Twist number three in the (latest) continually unfolding Craig Wright drama: After nearly a year of Dave Kleiman's estate trying to gauge the extent of Wright's bitcoin holdings, they have finally been revealed.
As Decrypt reported yesterday, Wright notified the court, "that a third party has provided the necessary information and key slice to unlock the encrypted file, and Dr. Wright has produced a list of his bitcoin holdings." By third party, he was referring to the "mysterious bonded courier" that the court had been skeptical about.
However, in a court filing issued today, the estate of Dave Kleiman has revealed that Wright submitted 16,404 addresses that he purportedly owns.
Craig Wright stays shtum on the identity of the bonded courier. Kleiman's lawyers want to know more. Image: Decrypt.
"On January 14, 2019 Craig filed a notice with the Court claiming he’s complied with Judge Reinhart’s order and provided Plaintiffs with the list of his bitcoin public addresses. The document produced by Craig is simply a list of 16,404 addresses. Craig, however, did not provide any information on the bounded courier, the company he/she worked for, when he/she came, or the message delivered," the plaintiff's motion states.
Craig Wright’s Satoshi claims
Some context: Wright claims to have invented Bitcoin under the pseudonym Satoshi Nakamoto, which, if true, would grant him access to the inventor’s vast Bitcoin stash, mined in the early days of the protocol. For this fortune he is being sued by Ira Kleiman, the brother of Wright’s late supposed business partner, Dave Kleiman, who believes that the Kleiman estate is entitled to half of it.
Wright doesn’t want to outright deny in this case that he is Satoshi, so has insisted throughout the trial that he is and that he’s good for the money. But he’s been cagey about how the funds can be accessed, allegedly forging documents and withdrawing from a planned $4 billion settlement that he was “unable to finance.”
While Wright has made contradictory statements about the encrypted file that at times contains both a list of public addresses and private keys and at other times is just a list of public addresses, his latest statement on the matter is: "As I’ve explained in court proceedings, I believe I will receive information in January 2020 that will enable us to identify coins I mined into my companies in 2009 and 2010, but cannot be certain that all of that information will in fact arrive. I have not said the private keys to those coins would become available, or if so, actually used, in January 2020."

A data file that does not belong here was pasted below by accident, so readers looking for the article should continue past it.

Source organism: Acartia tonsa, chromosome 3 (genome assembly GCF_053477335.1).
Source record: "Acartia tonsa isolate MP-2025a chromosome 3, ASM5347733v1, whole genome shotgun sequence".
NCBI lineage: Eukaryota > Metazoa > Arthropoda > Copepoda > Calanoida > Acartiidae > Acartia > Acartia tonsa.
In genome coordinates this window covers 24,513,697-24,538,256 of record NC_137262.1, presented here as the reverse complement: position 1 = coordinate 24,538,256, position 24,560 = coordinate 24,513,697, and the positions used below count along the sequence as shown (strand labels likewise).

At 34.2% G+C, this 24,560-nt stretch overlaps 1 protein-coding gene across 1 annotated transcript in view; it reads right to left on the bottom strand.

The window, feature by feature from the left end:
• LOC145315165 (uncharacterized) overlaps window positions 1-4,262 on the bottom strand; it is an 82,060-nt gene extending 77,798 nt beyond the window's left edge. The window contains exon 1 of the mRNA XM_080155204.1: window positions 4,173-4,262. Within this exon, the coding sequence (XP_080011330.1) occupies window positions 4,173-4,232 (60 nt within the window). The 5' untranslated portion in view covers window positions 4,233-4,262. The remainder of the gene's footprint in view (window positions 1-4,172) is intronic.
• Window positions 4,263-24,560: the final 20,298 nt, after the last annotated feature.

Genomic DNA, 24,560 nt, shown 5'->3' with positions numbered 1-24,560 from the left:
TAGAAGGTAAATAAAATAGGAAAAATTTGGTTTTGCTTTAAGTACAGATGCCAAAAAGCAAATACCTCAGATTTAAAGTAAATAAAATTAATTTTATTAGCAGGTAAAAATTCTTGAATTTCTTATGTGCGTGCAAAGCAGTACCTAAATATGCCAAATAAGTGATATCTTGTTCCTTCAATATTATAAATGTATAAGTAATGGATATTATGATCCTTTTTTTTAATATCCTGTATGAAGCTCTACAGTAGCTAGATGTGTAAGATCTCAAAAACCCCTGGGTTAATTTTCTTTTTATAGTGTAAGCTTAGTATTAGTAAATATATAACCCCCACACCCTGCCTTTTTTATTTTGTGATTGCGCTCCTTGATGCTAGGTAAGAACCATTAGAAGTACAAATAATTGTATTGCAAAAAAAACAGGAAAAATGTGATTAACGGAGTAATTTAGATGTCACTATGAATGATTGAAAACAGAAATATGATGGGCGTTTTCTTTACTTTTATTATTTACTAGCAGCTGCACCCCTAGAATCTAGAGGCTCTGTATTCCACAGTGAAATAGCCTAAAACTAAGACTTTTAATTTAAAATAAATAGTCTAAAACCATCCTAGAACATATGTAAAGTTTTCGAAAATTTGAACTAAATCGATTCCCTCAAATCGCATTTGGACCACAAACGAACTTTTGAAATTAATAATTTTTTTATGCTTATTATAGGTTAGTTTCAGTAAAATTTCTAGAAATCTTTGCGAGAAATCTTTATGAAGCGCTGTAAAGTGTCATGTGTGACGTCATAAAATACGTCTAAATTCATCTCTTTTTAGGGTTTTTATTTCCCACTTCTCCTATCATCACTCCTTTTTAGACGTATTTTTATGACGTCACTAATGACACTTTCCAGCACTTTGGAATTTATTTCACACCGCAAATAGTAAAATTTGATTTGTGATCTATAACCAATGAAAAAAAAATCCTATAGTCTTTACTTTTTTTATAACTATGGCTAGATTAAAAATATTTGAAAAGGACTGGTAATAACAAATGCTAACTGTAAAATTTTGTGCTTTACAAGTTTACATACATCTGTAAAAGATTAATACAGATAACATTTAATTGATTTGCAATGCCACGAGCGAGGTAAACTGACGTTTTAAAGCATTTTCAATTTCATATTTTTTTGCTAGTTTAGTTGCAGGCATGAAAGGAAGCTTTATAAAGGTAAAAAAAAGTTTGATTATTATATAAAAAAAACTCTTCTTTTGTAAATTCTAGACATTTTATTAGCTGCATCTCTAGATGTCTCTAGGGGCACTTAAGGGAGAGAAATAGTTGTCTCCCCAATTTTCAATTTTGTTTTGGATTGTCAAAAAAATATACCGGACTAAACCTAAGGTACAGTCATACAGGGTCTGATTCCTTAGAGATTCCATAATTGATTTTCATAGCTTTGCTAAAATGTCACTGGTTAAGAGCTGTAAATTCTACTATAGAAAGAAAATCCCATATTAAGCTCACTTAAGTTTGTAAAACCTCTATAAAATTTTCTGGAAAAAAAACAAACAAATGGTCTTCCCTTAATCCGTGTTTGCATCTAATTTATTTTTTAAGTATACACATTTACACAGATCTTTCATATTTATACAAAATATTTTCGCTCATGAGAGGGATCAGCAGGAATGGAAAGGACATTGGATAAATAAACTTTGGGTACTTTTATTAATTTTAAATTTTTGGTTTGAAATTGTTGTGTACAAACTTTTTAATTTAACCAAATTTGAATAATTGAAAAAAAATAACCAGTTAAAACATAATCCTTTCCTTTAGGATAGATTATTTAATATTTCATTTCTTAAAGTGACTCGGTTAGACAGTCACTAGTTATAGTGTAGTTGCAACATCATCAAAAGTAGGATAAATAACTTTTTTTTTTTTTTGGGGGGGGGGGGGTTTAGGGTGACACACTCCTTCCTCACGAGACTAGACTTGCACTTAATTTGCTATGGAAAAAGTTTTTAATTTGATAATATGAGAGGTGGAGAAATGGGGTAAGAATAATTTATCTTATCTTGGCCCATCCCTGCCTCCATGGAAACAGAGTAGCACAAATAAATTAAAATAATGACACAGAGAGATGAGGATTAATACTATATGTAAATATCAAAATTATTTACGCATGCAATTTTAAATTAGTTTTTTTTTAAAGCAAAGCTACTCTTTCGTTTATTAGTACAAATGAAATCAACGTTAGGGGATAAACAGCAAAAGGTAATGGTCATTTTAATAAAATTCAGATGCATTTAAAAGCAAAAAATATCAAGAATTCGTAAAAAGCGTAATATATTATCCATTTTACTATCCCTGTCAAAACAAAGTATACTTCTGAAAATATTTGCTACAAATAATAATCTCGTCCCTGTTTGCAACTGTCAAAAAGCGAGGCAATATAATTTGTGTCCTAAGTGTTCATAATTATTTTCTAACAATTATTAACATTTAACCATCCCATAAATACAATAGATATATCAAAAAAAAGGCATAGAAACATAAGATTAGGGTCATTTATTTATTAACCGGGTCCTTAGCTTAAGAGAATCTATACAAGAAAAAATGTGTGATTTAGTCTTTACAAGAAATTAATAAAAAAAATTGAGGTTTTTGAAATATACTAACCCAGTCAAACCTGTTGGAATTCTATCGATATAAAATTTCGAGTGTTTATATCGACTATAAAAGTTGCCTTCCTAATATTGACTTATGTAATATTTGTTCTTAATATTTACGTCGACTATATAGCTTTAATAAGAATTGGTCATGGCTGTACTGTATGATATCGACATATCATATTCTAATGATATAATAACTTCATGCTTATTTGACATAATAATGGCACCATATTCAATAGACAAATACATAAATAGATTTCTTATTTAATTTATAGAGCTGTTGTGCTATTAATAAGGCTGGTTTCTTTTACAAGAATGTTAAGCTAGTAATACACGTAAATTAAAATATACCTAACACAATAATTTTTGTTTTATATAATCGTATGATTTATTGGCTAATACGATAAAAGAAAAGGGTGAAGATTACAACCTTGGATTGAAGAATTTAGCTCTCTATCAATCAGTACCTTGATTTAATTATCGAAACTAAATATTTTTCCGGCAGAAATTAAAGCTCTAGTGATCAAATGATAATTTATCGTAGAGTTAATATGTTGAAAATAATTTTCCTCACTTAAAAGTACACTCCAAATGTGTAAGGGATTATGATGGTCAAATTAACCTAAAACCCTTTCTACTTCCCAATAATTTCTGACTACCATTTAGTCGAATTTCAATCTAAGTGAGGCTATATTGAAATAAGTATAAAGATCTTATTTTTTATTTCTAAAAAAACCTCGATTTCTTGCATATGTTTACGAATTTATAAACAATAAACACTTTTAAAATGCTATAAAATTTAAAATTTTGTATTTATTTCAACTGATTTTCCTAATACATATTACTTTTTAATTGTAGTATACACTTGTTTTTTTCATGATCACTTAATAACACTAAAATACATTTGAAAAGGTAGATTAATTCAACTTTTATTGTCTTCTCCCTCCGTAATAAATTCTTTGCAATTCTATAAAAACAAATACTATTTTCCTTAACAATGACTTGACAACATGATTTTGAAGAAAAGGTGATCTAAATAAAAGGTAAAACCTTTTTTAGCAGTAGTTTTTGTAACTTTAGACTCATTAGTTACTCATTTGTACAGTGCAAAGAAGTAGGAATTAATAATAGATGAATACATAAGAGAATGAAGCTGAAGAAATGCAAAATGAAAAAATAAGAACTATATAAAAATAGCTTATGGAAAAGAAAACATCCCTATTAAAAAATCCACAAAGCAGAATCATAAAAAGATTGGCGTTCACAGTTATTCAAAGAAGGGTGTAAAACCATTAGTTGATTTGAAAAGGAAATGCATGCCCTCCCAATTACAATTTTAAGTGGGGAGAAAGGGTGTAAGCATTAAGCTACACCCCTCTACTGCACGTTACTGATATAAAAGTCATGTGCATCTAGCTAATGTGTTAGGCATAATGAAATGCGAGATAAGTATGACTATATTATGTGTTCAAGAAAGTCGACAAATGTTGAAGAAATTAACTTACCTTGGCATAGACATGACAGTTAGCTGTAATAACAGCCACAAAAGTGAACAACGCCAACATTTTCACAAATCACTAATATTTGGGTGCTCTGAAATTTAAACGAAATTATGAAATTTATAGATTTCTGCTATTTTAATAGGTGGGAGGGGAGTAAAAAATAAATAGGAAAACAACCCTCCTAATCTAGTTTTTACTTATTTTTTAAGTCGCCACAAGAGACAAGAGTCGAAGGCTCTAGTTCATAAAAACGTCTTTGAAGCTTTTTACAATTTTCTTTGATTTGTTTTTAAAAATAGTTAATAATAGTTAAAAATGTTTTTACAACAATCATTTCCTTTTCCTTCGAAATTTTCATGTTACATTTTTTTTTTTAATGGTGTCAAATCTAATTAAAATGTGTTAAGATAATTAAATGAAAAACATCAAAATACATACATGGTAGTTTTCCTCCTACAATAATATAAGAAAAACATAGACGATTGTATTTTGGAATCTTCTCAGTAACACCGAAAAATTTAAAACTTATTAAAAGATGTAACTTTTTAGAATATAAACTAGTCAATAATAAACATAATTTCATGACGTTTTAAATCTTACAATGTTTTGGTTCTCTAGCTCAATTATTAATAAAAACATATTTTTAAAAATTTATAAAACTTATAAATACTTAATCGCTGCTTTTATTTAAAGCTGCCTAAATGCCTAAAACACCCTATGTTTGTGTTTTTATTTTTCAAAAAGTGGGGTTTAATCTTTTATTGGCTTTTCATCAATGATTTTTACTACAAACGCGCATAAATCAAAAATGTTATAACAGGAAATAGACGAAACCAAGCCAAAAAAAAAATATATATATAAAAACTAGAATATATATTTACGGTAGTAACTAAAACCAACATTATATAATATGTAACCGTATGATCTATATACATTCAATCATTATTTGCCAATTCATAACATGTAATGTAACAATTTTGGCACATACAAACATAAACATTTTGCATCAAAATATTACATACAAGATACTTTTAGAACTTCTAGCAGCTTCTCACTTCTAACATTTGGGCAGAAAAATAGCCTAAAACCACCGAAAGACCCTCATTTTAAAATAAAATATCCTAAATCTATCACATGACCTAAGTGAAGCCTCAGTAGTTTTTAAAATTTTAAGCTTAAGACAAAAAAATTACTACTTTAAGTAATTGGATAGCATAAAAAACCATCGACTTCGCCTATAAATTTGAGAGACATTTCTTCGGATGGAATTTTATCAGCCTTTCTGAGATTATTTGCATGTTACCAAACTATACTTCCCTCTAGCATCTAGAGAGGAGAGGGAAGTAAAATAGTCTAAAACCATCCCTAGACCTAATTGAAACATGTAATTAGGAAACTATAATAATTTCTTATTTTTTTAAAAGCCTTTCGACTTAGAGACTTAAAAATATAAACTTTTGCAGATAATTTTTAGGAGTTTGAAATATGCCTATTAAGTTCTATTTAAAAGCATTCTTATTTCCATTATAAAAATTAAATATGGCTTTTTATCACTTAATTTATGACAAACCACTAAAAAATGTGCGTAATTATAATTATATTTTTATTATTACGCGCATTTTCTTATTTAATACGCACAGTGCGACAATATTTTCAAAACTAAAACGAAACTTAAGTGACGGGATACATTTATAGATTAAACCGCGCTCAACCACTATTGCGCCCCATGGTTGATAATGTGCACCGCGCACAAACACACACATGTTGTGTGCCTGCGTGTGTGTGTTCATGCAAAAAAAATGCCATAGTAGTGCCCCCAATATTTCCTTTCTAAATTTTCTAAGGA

Throughout the court case, the Kleiman estate has continually tried to get a measure of his bitcoin holdings. Wright constantly maintained that he didn't have access to the list but that, in January 2020, a bonded courier might deliver this list to him. While the court had recommended that Wright hand over half of his bitcoin holdings, a later ruling granted him an extension to wait to see if this bonded courier would arrive.
Now that the information has been delivered, Kleiman's estate has asked for more time.
"Having had a chance to reflect and consider these issues, Plaintiffs now seek a ninety-day extension of the discovery cut-off, as well as a corresponding extension of the trial date and corresponding pretrial deadlines," the motion states.
If the motion is passed, the trial would not start until at least June 15, 2020.
Kleiman's lawyers want to use the time to look over the court documents and find out more details about the bonded courier. They want to be allowed to ask seven pointed questions (“interrogatories”) about the courier’s emergence, of which Wright and his lawyers have revealed little. If, as the lawyers think, the mysterious figure "from the shadows" has all the answers—what if he is Satoshi?